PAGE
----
Yet New York energy officials recently said they are also starting to plan for floating wind. Doreen Harris, CEO of the New York State Energy Research and Development Authority, told an audience at an industry conference last month that the state could “easily double” its current 9GW target if it helps build floating turbines, according to Reload.
The cost of energy from California’s floating turbines – another open question for the technology – may largely depend on whether the technology is built and tested offshore in other countries, where projects on a commercial scale are already planned.
A 2020 report from the National Renewable Energy Laboratory (NREL), which was cited in the California plan, put the levelized cost of floating wind in California between $83 and $180 per megawatt hour.
Most of this range is above the cost of early US offshore wind projects. Vineyard Wind, the first of the large-scale group, is expected to generate power for $96 per MWh, while Mayflower Wind, another Massachusetts project, will do so for $71, according to a Department of Health market report. energy last year.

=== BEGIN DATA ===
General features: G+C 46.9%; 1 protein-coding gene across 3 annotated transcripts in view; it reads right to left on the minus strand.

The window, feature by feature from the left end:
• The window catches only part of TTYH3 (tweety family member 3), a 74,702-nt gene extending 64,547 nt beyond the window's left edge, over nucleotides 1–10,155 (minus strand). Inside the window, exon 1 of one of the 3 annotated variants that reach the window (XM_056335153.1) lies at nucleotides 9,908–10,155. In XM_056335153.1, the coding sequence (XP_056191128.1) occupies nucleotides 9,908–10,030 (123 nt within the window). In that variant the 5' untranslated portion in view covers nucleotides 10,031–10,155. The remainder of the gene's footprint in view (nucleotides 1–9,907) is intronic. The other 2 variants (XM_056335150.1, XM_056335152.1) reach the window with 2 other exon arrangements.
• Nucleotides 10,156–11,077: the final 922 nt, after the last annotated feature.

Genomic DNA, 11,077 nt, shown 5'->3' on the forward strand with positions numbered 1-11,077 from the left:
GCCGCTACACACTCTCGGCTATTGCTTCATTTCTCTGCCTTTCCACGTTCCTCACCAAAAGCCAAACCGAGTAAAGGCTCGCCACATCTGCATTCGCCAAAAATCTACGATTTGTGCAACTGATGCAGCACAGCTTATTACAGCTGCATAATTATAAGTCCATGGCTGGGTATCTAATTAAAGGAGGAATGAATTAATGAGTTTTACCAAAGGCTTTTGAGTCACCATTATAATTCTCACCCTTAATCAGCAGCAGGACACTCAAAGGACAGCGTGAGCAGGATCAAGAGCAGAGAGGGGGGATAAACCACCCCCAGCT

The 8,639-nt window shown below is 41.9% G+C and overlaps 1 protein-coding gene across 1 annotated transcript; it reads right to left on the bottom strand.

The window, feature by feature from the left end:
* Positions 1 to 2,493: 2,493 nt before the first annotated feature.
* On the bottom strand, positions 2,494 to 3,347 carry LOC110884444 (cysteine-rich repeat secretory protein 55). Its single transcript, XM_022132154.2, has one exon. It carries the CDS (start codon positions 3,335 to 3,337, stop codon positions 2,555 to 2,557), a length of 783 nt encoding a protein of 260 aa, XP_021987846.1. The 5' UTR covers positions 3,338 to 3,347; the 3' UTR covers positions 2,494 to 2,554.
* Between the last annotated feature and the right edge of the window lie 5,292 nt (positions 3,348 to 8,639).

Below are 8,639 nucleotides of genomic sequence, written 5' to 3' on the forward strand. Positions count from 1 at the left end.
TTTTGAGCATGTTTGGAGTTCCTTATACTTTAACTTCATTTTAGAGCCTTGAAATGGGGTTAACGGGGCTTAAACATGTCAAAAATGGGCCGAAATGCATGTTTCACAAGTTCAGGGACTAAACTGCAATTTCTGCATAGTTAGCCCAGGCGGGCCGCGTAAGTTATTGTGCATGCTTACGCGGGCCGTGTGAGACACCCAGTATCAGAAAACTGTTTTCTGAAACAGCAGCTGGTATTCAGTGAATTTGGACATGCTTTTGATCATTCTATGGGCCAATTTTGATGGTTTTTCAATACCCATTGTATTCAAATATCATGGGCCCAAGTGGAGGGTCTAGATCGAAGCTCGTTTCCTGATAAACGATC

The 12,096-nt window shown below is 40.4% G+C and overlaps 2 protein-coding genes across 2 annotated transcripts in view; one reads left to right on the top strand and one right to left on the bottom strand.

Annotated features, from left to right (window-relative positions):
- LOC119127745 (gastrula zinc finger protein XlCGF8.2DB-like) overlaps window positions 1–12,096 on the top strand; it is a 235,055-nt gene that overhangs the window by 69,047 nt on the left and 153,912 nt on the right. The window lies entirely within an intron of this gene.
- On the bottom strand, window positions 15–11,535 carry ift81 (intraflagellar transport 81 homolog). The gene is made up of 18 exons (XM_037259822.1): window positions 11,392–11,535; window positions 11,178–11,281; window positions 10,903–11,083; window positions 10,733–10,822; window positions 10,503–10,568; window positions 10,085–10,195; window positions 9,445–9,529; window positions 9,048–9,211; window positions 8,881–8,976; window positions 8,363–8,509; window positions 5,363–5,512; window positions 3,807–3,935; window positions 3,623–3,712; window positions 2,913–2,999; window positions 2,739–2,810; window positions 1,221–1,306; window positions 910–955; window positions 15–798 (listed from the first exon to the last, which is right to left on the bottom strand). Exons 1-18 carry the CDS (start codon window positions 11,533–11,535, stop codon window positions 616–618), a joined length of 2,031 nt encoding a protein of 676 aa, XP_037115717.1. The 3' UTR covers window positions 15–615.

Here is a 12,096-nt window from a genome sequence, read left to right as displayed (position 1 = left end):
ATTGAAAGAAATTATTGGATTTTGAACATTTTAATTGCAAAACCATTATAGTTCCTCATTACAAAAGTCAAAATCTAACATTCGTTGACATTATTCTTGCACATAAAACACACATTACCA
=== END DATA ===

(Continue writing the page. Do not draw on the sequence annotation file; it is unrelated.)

The NREL report predicted that if a modest number of floating projects are deployed globally, however, costs in the United States could dip into the $53-$64 MWh range by 2032, thanks to economies of scale. , larger turbines and technological innovations.
Another source of uncertainty for the future of offshore wind in California is the availability of federal tax credits, according to California’s roadmap. Offshore wind projects that begin construction before 2025 can capture at least a portion of the current 30% investment tax credit, but after 2025 the credit would need to be extended by Congress.
In modeling for California, the tax credit could lower the cost of early floating projects from 60 to 70 MWh to $40 to $50 per MWh, California officials said.
Correction: An earlier version of this story incorrectly identified Mayflower Wind as a New York contracted project. Its power purchase contract was awarded by Massachusetts.